Snow and Ice Removal Plan

If the building is located in an area where snow and ice are common, it’s a good idea to create a roof snow and ice removal plan. Identify areas that are prone to drifting snow and ice accumulation, and pay special attention to those areas during the winter season.

If snow isn’t promptly removed from the roof, the snow can melt during the day and then re-freeze during the evening in what’s known as the freeze/thaw cycle. After this cycle takes place, the snow will develop into layers of ice and become far more difficult to remove in addition to weighing considerably more than fresh snow. During the freeze/thaw cycle, ice has a tendency to form around roof drains and restrict proper drainage. This becomes a serious hazard not only because of the additional weight it places on the roof, but because as the snow and ice melts, water can slowly seep into cracks and crevices in the roofing membrane and then freeze, expanding the openings and causing additional damage and costly repairs. It’s also notable to check on the roof periodically to make sure that any melting snow and ice is draining properly and not ponding on the roof surface.

Inspection Team

Depending on the slope of the roof and the ease of access, inspections sometimes can be done by the building owner or the facility manager, but in many cases, it’s recommended to hire a professional commercial roofing contractor to make sure the job is done safely and correctly.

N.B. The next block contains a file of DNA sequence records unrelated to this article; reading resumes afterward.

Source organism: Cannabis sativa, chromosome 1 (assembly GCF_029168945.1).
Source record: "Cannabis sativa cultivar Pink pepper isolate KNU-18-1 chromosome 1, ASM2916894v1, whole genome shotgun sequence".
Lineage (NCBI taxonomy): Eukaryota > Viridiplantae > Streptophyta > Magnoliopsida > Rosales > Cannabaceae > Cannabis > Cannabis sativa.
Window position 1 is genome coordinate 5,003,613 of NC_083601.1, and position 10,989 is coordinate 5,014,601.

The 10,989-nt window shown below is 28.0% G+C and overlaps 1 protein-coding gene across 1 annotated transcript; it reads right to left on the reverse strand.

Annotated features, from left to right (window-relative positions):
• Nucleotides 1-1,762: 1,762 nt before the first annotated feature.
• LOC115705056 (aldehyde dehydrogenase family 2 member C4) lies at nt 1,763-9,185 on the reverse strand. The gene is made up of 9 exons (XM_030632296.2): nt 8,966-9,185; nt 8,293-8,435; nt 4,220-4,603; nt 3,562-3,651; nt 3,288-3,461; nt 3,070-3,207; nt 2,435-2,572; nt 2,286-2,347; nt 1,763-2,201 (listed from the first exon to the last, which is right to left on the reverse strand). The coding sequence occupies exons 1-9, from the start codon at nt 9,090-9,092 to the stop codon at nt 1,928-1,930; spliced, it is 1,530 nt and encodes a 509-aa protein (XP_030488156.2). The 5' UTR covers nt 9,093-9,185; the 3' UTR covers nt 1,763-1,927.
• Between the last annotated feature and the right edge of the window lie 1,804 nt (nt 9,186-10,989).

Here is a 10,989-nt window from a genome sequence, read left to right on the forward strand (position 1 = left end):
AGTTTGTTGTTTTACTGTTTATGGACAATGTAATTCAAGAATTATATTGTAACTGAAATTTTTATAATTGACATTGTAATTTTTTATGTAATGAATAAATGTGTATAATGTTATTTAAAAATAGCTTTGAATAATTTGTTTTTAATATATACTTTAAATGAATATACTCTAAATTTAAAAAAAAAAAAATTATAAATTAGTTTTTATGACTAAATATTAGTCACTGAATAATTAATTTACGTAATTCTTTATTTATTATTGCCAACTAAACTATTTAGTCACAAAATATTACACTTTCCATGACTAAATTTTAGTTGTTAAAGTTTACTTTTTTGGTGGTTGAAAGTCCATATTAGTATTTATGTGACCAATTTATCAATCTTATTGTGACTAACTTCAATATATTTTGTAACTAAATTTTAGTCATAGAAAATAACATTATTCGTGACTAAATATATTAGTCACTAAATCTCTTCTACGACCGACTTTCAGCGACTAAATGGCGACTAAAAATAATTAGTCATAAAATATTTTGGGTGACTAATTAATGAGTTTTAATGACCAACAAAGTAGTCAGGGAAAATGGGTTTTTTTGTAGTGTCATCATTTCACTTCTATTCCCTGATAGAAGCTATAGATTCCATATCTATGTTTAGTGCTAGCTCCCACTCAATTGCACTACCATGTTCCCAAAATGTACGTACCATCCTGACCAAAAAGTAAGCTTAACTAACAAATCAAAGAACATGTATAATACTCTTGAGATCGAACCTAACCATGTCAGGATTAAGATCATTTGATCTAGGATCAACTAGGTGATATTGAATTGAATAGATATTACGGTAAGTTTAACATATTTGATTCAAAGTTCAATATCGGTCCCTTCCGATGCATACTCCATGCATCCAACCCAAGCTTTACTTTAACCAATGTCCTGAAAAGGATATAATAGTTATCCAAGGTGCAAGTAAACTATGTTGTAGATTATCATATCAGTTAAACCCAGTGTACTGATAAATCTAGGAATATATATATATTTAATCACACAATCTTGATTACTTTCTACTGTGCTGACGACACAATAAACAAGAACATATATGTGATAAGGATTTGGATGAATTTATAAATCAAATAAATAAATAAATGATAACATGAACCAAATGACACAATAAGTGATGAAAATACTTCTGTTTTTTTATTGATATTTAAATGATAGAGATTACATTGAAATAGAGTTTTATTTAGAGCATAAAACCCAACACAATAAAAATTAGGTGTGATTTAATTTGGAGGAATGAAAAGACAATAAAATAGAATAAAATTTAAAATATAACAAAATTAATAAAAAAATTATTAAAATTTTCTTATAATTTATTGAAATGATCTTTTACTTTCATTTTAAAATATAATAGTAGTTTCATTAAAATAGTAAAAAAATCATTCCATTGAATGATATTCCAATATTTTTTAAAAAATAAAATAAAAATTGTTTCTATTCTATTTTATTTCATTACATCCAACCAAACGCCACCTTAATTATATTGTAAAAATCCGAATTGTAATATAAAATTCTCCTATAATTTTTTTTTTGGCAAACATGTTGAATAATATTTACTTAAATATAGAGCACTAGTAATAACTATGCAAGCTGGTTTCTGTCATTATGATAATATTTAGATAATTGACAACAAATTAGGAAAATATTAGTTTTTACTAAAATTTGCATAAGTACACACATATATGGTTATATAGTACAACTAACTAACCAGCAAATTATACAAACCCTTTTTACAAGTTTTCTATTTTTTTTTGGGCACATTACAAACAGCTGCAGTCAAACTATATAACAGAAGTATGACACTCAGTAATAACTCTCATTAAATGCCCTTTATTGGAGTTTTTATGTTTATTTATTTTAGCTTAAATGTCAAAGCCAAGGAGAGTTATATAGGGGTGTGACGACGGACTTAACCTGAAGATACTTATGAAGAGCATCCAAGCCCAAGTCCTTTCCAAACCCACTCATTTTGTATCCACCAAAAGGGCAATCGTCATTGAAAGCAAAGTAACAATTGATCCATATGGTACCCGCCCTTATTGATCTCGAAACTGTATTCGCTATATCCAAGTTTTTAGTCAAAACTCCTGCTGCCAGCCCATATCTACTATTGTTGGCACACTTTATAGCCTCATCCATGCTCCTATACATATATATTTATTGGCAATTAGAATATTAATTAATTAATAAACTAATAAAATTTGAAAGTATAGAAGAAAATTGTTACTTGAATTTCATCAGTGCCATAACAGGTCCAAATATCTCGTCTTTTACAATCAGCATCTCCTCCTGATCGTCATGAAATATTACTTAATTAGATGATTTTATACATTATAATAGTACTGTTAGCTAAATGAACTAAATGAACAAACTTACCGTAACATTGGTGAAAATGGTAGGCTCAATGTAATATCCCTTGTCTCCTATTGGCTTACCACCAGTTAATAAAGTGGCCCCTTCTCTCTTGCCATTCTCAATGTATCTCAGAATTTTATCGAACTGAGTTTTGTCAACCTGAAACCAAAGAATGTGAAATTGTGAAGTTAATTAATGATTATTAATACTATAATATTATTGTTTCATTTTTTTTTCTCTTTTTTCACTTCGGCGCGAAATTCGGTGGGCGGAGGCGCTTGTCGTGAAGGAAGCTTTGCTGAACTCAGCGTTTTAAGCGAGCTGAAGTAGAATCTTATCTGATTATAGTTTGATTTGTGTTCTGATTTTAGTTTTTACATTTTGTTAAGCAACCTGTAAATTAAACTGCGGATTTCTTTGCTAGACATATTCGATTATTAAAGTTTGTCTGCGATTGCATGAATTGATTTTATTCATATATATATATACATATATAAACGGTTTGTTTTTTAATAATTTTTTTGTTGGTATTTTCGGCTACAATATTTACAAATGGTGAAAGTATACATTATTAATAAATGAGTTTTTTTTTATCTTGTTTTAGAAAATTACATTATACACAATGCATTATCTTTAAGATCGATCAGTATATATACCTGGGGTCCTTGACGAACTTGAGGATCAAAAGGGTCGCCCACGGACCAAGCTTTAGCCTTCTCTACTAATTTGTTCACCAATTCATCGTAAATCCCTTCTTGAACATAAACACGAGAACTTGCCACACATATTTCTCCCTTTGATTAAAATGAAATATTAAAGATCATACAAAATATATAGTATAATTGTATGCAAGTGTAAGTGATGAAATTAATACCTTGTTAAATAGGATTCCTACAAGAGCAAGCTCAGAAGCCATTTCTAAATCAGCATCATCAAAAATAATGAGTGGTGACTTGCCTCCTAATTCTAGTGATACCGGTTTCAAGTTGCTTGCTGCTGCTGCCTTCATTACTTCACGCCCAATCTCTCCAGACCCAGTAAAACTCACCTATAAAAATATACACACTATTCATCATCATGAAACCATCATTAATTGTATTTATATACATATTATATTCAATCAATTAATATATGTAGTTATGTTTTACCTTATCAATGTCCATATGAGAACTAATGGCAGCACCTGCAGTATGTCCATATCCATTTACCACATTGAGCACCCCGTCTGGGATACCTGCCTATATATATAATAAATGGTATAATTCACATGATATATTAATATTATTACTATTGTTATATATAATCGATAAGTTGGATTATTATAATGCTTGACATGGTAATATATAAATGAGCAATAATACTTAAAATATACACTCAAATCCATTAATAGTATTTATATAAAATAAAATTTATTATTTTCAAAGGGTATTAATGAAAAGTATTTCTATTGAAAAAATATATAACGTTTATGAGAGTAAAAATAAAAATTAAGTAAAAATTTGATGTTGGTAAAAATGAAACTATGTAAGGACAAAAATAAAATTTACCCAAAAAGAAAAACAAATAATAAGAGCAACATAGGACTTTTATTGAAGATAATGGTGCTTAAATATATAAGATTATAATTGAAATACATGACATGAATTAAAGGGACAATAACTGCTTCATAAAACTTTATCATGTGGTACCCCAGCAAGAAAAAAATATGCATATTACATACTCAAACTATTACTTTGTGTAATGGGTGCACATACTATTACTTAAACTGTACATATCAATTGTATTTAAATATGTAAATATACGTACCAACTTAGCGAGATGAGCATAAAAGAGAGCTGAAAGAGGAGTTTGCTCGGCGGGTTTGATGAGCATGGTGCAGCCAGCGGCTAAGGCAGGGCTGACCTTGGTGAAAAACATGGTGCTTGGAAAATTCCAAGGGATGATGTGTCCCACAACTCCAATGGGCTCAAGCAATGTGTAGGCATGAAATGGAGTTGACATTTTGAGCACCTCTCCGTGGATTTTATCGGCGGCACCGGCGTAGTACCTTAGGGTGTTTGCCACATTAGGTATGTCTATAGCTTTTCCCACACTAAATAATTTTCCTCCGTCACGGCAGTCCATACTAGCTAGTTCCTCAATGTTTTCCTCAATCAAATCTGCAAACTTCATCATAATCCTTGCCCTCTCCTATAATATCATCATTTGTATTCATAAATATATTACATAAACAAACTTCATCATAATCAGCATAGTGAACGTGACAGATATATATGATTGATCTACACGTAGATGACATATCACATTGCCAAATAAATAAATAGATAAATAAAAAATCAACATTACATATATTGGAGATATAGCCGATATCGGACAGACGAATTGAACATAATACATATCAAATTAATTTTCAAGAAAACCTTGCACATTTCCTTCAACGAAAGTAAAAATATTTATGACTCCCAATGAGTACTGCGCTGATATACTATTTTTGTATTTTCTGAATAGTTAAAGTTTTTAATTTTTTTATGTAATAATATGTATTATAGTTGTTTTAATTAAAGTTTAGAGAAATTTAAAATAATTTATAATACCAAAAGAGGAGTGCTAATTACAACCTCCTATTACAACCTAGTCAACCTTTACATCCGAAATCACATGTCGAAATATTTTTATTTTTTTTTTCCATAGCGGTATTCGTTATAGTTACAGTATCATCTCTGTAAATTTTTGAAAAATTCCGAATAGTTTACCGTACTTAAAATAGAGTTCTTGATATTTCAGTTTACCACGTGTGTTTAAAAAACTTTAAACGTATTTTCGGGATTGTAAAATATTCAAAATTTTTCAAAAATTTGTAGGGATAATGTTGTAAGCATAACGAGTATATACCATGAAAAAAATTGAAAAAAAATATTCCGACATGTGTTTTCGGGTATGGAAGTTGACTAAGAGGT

Beyond professional inspections, facility maintenance staff should be responsible for removing debris from the roof as well as unclogging drains and gutters. Additionally, a staff member should always be on the lookout for damaged roofing systems, as they visit the rooftop far more frequently than professional commercial roofing contractors. If any issues are noticed throughout the year, it’s highly recommended to repair them quickly rather than waiting for a larger issue to arise.

Preventative Maintenance

The best way to avoid roof-related problems and strengthen weather resistance is through a regular care and preventative maintenance program. Proper maintenance prolongs the life of the roof and in many instances, allows for repair instead of replacement when a problem is identified. The frequency of inspections for routine maintenance depends on several factors, including the age of the roof, recent weather events, rooftop foot traffic and conditions identified during previous inspections. That said, scheduling inspections at least every six months is an effective way to make sure that other impending business does not sidetrack them.

Conclusion

With both preventative and routine maintenance in conjunction with a winter preparation program, building owners and facility managers can extend the longevity of the roof and safeguard it against severe damage. The best way to mitigate winter damage to a commercial roof is to hire a professional commercial roofing contractor who will conduct a thorough inspection and make any repairs needed before the winter weather arrives. Prioritizing quality roof inspections will provide peace of mind when rough weather arrives.

This was originally published in Roofing Contractor magazine’s November issue.

Roofing Contractor